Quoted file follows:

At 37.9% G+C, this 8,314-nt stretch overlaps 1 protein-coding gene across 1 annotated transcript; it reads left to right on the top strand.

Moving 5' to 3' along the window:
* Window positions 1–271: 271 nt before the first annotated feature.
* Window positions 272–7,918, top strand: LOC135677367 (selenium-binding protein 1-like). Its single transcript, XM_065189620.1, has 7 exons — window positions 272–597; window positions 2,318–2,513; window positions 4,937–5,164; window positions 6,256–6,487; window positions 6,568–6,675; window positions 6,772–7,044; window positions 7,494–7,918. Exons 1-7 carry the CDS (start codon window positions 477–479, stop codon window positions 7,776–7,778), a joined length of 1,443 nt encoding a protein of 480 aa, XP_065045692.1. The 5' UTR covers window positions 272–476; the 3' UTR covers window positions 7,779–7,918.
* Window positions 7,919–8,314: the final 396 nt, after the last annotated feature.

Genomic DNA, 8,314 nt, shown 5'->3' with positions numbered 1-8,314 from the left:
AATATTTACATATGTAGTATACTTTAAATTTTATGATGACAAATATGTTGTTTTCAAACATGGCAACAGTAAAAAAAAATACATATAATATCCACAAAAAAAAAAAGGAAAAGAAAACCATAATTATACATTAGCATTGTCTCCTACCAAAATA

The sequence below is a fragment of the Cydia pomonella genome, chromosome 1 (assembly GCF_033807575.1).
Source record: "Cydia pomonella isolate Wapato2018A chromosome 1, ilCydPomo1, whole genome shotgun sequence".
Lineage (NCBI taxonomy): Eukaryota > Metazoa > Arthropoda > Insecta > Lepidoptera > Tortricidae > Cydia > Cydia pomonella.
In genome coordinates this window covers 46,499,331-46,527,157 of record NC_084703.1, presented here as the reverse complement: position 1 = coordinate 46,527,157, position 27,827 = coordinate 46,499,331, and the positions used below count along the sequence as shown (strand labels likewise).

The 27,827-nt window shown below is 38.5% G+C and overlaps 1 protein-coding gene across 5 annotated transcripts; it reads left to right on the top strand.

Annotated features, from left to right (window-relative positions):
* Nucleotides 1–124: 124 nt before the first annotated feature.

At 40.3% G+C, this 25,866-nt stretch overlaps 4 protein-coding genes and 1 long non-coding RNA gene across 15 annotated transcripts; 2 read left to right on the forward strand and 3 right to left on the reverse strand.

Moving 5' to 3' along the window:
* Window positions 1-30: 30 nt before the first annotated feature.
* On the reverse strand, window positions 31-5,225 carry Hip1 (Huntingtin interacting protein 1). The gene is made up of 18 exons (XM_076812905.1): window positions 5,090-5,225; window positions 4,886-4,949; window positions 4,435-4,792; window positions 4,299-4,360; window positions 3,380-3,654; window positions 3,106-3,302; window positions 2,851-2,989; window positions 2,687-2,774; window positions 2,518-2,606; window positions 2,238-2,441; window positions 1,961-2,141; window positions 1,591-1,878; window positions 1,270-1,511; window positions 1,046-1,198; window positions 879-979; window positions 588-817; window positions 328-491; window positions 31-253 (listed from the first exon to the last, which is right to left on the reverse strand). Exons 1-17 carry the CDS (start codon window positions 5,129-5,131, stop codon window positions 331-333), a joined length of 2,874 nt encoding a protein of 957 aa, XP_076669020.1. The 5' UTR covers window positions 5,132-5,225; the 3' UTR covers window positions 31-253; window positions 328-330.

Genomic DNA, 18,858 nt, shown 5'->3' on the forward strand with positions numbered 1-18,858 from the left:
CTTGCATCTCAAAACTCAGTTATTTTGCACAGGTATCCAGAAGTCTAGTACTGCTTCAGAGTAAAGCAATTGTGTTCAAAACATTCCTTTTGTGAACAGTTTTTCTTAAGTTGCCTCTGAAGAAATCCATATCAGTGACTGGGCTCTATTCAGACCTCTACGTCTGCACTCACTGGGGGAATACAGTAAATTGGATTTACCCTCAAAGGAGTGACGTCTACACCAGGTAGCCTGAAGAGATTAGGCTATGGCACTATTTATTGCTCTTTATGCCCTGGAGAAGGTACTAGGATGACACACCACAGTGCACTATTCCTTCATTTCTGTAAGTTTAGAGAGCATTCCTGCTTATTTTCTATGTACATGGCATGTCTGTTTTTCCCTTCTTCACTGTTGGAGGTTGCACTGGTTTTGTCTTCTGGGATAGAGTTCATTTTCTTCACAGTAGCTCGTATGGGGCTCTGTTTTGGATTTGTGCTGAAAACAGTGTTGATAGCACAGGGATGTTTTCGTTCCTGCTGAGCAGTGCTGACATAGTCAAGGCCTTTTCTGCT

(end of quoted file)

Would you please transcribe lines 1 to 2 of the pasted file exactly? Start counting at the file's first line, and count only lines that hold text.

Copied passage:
At 37.9% G+C, this 8,314-nt stretch overlaps 1 protein-coding gene across 1 annotated transcript; it reads left to right on the top strand.

Moving 5' to 3' along the window: